On June 17, 2015, members of the Senate Judiciary Committee introduced the Criminal Antitrust Anti-Retaliation Act of 2015 (Act), a bill that proposes whistleblower protection for employees who provide information to the Department of Justice related to criminal violations of antitrust laws.

The proposed legislation will protect employees, contractors, subcontractors and agents of employers who provide information to the employer or the Federal government relating to violations of antitrust laws or crimes committed in conjunction with potential violations of antitrust laws.  If passed, the Act will provide protection to employees who “reasonably believe” that a violation of law has occurred or participate in investigations or proceedings relating to antitrust laws.  The bill will not protect individuals who planned or initiated the violation.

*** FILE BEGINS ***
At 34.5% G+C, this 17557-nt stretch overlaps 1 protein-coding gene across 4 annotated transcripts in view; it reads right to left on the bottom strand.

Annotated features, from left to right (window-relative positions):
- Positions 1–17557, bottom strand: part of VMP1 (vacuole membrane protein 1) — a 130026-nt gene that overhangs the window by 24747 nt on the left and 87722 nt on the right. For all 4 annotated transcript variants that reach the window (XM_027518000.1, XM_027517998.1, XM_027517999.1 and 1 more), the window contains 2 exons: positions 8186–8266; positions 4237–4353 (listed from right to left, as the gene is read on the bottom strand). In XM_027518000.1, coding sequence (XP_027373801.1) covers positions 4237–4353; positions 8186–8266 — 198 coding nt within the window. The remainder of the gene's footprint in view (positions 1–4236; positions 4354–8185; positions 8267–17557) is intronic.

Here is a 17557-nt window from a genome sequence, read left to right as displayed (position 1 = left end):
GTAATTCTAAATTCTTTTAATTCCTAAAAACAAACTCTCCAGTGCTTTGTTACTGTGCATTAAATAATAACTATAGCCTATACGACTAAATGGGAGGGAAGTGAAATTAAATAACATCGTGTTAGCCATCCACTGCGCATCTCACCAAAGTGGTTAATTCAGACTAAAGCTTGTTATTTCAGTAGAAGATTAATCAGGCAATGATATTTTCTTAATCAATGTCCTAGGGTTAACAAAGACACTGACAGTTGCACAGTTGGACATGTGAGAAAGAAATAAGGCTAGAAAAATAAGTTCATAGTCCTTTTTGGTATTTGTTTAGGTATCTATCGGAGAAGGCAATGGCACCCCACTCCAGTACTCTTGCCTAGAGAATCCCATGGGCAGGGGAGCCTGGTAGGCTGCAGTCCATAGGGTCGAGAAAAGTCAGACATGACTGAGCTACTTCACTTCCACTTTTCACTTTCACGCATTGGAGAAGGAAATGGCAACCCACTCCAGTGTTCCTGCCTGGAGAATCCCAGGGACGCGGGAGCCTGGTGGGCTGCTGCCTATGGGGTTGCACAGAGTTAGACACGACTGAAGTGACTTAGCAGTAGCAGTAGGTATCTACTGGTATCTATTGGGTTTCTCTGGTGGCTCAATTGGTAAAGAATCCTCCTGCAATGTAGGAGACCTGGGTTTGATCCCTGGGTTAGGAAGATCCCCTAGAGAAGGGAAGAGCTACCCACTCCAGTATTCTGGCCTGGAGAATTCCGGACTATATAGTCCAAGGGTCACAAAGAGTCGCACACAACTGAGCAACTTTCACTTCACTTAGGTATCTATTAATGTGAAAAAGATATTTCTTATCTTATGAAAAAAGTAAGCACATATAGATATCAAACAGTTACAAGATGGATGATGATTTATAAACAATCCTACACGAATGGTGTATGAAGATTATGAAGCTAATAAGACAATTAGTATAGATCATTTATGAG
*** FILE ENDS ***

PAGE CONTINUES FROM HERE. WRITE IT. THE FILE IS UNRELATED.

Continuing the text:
Covered employees could file complaints with the U.S. Department of Labor (DOL) and, if no decision is reached by the DOL within 180 days, may bring an action in Federal court.  Remedies available under the proposed law include reinstatement, back pay, litigation costs and attorney’s fees.

This is marks the third attempt at providing this type of whistleblower protection; identical bills were introduced in the Senate in 2012 and 2013.  However, given the federal government’s growing interest in expanding whistleblower protections over the last few years, the new legislation may fare better than it did in the past.

Considered in broader context, this bill is consistent with recent efforts with respect to multiple industries, such as the auto and banking, insurance and financial services industries, to capitalize on the perceived value of whistleblowing.